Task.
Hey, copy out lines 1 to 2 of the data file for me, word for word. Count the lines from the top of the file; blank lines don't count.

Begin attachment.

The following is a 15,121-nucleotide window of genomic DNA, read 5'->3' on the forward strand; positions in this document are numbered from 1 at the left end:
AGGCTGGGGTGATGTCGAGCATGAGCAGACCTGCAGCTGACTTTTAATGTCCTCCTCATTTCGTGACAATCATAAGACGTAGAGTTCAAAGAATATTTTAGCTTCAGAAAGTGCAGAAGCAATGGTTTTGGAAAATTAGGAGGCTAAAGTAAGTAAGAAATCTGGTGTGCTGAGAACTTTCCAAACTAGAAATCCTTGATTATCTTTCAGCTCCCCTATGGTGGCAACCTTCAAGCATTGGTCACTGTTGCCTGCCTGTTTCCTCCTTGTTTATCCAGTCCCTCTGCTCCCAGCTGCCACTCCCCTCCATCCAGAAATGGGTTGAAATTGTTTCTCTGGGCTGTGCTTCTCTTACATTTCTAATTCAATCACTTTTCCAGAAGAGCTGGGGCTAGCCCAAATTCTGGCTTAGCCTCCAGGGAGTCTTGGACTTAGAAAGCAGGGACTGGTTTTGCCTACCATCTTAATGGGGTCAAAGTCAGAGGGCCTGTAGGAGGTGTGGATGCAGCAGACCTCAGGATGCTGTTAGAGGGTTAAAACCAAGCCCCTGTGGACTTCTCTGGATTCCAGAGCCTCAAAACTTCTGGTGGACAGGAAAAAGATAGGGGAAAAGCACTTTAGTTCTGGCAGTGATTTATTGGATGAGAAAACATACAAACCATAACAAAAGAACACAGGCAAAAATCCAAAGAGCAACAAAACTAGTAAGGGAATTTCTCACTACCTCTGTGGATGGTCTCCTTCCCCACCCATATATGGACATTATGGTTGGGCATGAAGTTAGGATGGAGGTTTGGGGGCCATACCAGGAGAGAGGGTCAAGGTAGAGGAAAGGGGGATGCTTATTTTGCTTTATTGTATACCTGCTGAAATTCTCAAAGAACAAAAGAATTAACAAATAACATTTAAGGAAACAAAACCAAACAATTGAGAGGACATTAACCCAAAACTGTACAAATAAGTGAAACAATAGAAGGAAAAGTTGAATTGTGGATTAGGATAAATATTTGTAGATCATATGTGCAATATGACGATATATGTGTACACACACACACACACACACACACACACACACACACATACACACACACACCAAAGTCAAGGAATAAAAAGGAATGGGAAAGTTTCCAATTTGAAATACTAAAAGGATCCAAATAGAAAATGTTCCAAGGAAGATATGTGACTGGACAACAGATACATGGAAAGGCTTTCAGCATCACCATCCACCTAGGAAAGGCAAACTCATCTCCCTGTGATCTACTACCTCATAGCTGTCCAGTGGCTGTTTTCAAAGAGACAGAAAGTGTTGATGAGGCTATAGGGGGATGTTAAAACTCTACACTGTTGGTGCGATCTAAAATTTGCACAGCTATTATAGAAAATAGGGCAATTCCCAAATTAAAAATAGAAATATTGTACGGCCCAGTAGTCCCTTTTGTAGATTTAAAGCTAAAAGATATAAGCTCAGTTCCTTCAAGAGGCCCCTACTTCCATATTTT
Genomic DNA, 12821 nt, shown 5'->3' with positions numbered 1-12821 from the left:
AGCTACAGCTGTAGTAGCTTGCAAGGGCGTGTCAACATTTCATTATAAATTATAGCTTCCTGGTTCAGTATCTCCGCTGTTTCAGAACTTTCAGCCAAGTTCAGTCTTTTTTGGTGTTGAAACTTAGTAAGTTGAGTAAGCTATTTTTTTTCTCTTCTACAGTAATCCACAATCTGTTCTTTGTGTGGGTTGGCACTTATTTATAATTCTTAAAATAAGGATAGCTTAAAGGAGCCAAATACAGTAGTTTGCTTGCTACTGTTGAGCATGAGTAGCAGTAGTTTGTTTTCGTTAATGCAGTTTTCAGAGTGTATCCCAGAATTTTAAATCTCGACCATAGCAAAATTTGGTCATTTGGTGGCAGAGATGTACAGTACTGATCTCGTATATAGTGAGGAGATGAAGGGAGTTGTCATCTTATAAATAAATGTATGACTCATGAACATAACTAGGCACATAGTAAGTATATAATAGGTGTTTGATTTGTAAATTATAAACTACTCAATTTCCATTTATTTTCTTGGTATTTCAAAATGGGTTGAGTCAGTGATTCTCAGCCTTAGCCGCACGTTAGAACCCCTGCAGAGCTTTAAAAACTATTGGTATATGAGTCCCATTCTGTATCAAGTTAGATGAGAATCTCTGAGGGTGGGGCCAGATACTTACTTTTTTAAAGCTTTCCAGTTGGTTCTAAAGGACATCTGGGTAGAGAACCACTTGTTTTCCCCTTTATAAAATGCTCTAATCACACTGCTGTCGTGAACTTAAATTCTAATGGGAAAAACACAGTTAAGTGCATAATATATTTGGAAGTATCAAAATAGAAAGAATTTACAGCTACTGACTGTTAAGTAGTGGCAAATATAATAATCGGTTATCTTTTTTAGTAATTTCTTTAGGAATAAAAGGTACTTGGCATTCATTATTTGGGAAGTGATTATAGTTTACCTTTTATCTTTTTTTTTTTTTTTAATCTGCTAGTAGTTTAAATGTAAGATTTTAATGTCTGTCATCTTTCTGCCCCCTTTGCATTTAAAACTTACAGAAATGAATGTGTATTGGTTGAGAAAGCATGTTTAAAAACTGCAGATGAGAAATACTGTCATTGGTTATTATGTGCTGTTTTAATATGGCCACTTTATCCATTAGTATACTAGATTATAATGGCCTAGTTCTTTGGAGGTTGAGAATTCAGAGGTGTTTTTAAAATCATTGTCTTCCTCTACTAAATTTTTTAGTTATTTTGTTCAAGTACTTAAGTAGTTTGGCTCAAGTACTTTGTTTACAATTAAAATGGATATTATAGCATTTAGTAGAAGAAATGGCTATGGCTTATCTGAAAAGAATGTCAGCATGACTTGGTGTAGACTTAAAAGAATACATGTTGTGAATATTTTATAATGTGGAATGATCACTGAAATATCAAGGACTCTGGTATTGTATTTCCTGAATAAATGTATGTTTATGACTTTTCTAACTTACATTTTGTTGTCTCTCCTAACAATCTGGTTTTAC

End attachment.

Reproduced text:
The following is a 15,121-nucleotide window of genomic DNA, read 5'->3' on the forward strand; positions in this document are numbered from 1 at the left end:
AGGCTGGGGTGATGTCGAGCATGAGCAGACCTGCAGCTGACTTTTAATGTCCTCCTCATTTCGTGACAATCATAAGACGTAGAGTTCAAAGAATATTTTAGCTTCAGAAAGTGCAGAAGCAATGGTTTTGGAAAATTAGGAGGCTAAAGTAAGTAAGAAATCTGGTGTGCTGAGAACTTTCCAAACTAGAAATCCTTGATTATCTTTCAGCTCCCCTATGGTGGCAACCTTCAAGCATTGGTCACTGTTGCCTGCCTGTTTCCTCCTTGTTTATCCAGTCCCTCTGCTCCCAGCTGCCACTCCCCTCCATCCAGAAATGGGTTGAAATTGTTTCTCTGGGCTGTGCTTCTCTTACATTTCTAATTCAATCACTTTTCCAGAAGAGCTGGGGCTAGCCCAAATTCTGGCTTAGCCTCCAGGGAGTCTTGGACTTAGAAAGCAGGGACTGGTTTTGCCTACCATCTTAATGGGGTCAAAGTCAGAGGGCCTGTAGGAGGTGTGGATGCAGCAGACCTCAGGATGCTGTTAGAGGGTTAAAACCAAGCCCCTGTGGACTTCTCTGGATTCCAGAGCCTCAAAACTTCTGGTGGACAGGAAAAAGATAGGGGAAAAGCACTTTAGTTCTGGCAGTGATTTATTGGATGAGAAAACATACAAACCATAACAAAAGAACACAGGCAAAAATCCAAAGAGCAACAAAACTAGTAAGGGAATTTCTCACTACCTCTGTGGATGGTCTCCTTCCCCACCCATATATGGACATTATGGTTGGGCATGAAGTTAGGATGGAGGTTTGGGGGCCATACCAGGAGAGAGGGTCAAGGTAGAGGAAAGGGGGATGCTTATTTTGCTTTATTGTATACCTGCTGAAATTCTCAAAGAACAAAAGAATTAACAAATAACATTTAAGGAAACAAAACCAAACAATTGAGAGGACATTAACCCAAAACTGTACAAATAAGTGAAACAATAGAAGGAAAAGTTGAATTGTGGATTAGGATAAATATTTGTAGATCATATGTGCAATATGACGATATATGTGTACACACACACACACACACACACACACACACACACACATACACACACACACCAAAGTCAAGGAATAAAAAGGAATGGGAAAGTTTCCAATTTGAAATACTAAAAGGATCCAAATAGAAAATGTTCCAAGGAAGATATGTGACTGGACAACAGATACATGGAAAGGCTTTCAGCATCACCATCCACCTAGGAAAGGCAAACTCATCTCCCTGTGATCTACTACCTCATAGCTGTCCAGTGGCTGTTTTCAAAGAGACAGAAAGTGTTGATGAGGCTATAGGGGGATGTTAAAACTCTACACTGTTGGTGCGATCTAAAATTTGCACAGCTATTATAGAAAATAGGGCAATTCCCAAATTAAAAATAGAAATATTGTACGGCCCAGTAGTCCCTTTTGTAGATTTAAAGCTAAAAGATATAAGCTCAGTTCCTTCAAGAGGCCCCTACTTCCATATTTT